This evening I spent some time in Faheem Majeed’s Chicago Works exhibition at the Museum of Contemporary Art Chicago, the artist’s first solo museum exhibition. An artist with a long-term focus on public space and what makes public space, Faheem’s workshop space drew me in immediately as a place to work. A room-sized installation that sets a workspace on a plinth, it invited me to sit and write in ways that both compelled me comfortably and revealed some discomfort. Was I performing (in) his work, or mine? And was my act of public writing necessarily a performance?


Just as acts of public listening (in the work of Lauren Brown, for example) perform the alert body, public writing performs the focused body. Bodies in public space tend to be engaged in acts of consumption or of passive commuting, with the passivity of the latter sometimes supplemented by the hand-held device, and the former rendered active by the common presence of others also eating, spectating, shopping etc. The solitary body at a focused task is a rarity in the public space. There is an intimacy to writing that we tend to associate with the private space – perhaps because of its association with the personal journal or letter, or perhaps because the intimacy of the creative act is itself not something we tend to experience in the public space – with a notable exception being artists who paint or sketch in public, often as buskers (or perhaps, to perform Montmartre).

Ernest Hemingway’s writing in public has been appropriated by the Moleskine company to offer us all a chance to buy into that legend. I went to uni with many a budding writer who sought to emulate Henry Miller’s public typewriter. The spatial qualities of the writing body add further elements to the performance. George Perec’s Species of Spaces encourages the making of lists that cast the body as just another object in space. Jane Rendell’s site-writing identifies writing as a site for building, design and thinking.


For my own act of writing in public this evening, it was first and foremost something I was compelled to do. I had just this afternoon arrived in a new city and within a few tweets’ time I had my evening plans sorted. I explored the work of a favourite artist and then intended to wander the rest of the gallery space before enjoying sunset jazz in the sculpture garden. Then the workspace arrested me, and the text on the didactic panel made it clear that the space was intended for productive use. And so, I made myself comfortable – and wrote. And wrote. And wrote.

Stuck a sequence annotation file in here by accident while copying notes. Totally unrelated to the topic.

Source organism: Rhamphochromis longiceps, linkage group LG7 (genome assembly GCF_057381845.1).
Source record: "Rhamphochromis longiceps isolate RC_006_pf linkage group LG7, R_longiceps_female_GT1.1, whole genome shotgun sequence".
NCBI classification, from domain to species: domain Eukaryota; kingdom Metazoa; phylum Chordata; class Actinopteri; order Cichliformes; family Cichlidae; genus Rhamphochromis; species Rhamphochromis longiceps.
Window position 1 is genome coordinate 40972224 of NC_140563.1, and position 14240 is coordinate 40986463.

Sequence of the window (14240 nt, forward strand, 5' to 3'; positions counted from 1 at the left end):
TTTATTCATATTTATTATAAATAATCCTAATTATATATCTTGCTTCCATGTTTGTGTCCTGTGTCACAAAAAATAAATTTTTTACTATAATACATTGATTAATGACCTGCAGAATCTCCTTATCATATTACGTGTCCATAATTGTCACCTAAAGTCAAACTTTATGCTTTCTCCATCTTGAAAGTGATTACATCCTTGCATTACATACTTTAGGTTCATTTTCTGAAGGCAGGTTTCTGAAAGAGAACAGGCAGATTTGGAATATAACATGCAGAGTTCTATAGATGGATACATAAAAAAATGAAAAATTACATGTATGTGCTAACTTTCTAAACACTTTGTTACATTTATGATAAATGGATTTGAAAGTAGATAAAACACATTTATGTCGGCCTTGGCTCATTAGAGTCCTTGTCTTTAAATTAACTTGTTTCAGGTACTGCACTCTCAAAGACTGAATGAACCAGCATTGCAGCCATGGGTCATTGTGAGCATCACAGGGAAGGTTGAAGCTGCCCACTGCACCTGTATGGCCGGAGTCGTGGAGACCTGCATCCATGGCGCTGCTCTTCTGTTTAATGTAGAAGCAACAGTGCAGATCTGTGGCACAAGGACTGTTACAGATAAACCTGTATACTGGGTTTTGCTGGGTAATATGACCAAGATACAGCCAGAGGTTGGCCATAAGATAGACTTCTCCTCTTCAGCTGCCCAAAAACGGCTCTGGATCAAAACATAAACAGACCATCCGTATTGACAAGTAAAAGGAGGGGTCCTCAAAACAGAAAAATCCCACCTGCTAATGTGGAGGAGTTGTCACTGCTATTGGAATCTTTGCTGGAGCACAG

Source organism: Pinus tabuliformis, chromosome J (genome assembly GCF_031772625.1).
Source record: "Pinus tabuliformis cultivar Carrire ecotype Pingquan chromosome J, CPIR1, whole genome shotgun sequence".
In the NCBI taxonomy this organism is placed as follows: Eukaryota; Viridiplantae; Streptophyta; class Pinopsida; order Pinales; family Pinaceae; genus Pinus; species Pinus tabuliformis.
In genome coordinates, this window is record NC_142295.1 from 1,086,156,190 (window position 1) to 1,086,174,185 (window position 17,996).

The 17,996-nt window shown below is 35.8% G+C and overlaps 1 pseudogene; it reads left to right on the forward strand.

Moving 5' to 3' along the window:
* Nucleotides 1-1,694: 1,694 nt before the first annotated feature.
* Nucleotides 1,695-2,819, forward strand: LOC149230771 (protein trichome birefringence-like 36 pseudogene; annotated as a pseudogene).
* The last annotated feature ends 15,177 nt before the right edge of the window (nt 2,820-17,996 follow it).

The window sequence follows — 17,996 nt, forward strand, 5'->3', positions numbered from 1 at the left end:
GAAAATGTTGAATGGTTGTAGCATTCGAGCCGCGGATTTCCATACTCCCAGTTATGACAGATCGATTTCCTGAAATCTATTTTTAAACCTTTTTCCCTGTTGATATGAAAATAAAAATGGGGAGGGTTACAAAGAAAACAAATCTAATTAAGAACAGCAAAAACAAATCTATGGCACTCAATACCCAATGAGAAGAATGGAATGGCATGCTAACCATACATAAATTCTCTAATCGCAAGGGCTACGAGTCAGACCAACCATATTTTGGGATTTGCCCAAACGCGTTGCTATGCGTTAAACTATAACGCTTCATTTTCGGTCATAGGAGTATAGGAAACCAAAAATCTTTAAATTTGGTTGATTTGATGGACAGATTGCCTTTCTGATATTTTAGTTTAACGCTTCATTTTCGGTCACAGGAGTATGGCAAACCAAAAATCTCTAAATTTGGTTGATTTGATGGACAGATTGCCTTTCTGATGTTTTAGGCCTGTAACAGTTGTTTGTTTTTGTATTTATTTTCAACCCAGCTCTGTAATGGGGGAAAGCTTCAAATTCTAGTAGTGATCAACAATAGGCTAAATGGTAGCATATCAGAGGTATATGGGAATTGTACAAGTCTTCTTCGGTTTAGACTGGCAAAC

At one point the guard came up to warn me me – not because I was making myself too comfortable, which was explicitly encouraged, but rather, because I was using a pen inside a museum. Within an installation whose materials had clearly been chosen for their raw hardiness. I smiled, produced a pencil, and kept going.

I write stream of consciousness by habit, by necessity and by practice. I have filled twenty volumes in twenty years of writing whose act has created new connections, new lines of enquiry, new reflections, new emotions and new work. I can only ever perform the one I am – to the extent that my every utterance and my every garment performs identity, culture, gender, influence, care. The act of public writing: is it a performance? Is it an invitation? My body, framed by the wooden space that rests on a plinth: was it read by gallery visitors as other than one among their number stopping to use the space? To render the space useful, rather than merely installative? If the gallery always frames, and I am always already complict in that, then what did I wish to perform?

To perform the act of writing is to return the hands and the eyes to their own craft. To remind the viewer that public activity need not be passive nor consumptive. To occupy a small site for a small moment and thereby write a temporary intimacy into the public. To write your own space and time.